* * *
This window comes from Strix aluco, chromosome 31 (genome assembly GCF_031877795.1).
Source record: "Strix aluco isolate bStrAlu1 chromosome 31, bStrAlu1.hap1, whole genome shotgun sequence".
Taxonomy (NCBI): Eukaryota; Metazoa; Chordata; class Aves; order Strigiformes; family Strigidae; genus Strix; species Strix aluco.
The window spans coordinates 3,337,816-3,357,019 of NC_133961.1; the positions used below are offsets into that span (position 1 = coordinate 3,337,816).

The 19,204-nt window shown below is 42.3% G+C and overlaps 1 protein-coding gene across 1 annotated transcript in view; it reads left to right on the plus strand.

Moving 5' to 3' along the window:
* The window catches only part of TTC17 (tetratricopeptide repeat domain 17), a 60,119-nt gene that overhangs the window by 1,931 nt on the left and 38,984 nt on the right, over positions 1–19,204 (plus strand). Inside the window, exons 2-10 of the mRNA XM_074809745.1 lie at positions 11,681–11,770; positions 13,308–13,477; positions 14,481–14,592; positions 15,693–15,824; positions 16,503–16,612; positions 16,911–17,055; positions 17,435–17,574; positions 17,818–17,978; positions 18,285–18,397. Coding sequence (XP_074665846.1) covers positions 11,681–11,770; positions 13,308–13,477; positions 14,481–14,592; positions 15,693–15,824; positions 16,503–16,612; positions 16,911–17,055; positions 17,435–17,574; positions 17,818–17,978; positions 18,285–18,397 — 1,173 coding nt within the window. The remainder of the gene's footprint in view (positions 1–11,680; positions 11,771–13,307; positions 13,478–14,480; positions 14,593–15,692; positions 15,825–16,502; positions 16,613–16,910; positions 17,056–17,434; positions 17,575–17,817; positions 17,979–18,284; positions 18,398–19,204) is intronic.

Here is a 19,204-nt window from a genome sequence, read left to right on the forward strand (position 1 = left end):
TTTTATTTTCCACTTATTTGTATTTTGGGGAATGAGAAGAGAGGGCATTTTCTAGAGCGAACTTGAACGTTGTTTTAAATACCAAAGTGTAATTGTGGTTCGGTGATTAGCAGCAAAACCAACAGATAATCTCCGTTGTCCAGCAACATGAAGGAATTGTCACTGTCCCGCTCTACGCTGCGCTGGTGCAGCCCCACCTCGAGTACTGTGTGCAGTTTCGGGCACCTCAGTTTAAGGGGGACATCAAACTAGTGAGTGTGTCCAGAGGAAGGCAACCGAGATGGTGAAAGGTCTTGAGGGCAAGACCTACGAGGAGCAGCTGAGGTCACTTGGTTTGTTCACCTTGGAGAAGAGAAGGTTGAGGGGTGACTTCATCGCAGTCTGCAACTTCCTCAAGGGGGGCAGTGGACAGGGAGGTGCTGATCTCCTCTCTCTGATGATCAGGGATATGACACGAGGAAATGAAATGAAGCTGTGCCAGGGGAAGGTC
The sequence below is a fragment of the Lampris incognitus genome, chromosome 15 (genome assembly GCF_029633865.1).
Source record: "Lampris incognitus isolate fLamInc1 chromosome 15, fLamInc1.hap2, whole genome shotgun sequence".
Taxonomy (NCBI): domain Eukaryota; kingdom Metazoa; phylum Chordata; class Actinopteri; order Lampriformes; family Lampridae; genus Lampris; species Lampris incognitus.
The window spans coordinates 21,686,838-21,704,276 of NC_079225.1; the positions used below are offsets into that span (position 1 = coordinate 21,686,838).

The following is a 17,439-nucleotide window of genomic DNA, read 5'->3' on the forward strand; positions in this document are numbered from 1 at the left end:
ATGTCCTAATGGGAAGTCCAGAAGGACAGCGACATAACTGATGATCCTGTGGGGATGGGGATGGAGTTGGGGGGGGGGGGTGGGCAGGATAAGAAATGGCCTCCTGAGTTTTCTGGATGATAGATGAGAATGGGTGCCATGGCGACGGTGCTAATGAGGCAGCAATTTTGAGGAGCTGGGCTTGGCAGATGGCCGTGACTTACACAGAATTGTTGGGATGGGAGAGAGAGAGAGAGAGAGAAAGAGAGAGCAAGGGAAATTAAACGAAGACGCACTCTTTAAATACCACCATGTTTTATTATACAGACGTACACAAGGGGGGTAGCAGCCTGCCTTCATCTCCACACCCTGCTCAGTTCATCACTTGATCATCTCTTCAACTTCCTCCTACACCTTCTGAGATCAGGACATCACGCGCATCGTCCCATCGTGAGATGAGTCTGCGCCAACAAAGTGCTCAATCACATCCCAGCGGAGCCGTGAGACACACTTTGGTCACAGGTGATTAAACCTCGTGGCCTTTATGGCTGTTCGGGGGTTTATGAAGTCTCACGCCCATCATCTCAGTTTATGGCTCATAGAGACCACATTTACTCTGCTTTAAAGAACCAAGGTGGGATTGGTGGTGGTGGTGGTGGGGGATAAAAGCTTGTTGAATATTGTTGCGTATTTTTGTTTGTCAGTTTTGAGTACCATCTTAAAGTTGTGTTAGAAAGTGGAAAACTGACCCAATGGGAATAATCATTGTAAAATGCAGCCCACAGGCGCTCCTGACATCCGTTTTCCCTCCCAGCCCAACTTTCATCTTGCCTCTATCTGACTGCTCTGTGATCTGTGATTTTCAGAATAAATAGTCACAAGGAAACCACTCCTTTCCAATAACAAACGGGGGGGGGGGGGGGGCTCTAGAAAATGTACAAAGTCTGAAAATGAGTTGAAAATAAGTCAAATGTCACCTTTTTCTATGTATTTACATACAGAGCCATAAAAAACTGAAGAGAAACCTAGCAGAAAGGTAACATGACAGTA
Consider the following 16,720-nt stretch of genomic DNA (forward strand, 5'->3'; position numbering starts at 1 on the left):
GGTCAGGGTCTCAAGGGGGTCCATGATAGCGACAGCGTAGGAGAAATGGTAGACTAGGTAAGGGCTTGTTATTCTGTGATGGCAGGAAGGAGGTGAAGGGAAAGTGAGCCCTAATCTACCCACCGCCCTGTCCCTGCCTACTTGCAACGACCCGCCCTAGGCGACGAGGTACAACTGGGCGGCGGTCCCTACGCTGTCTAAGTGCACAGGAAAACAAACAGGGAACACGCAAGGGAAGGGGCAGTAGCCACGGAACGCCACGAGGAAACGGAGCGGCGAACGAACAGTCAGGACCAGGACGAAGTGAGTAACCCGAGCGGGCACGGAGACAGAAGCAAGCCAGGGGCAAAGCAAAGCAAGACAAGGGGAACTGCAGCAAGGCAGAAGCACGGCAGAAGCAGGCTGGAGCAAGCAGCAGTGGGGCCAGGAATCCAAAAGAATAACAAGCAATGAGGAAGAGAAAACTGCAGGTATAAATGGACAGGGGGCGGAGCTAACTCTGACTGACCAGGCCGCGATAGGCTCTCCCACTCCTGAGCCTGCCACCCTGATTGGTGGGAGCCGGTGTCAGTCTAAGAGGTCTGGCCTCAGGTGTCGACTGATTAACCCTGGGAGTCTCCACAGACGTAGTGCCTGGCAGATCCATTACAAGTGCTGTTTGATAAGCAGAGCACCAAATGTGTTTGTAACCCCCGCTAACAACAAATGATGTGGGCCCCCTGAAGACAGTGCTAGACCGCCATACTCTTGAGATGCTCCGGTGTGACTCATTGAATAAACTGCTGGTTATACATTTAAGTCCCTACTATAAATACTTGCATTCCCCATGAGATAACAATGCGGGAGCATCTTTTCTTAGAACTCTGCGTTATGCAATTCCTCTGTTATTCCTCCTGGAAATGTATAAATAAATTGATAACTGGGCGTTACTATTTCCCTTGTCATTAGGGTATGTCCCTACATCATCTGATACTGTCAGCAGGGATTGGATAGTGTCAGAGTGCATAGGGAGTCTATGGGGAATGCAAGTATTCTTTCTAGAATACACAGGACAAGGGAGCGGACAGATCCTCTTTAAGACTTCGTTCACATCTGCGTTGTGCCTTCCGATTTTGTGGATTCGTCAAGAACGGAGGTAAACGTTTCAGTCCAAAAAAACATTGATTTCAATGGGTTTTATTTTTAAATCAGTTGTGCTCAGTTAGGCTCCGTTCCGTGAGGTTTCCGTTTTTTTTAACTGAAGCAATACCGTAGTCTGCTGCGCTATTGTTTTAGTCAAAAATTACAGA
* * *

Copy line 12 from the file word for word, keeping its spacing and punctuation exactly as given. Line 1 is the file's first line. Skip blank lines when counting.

Taxonomy (NCBI): domain Eukaryota; kingdom Metazoa; phylum Chordata; class Actinopteri; order Lampriformes; family Lampridae; genus Lampris; species Lampris incognitus.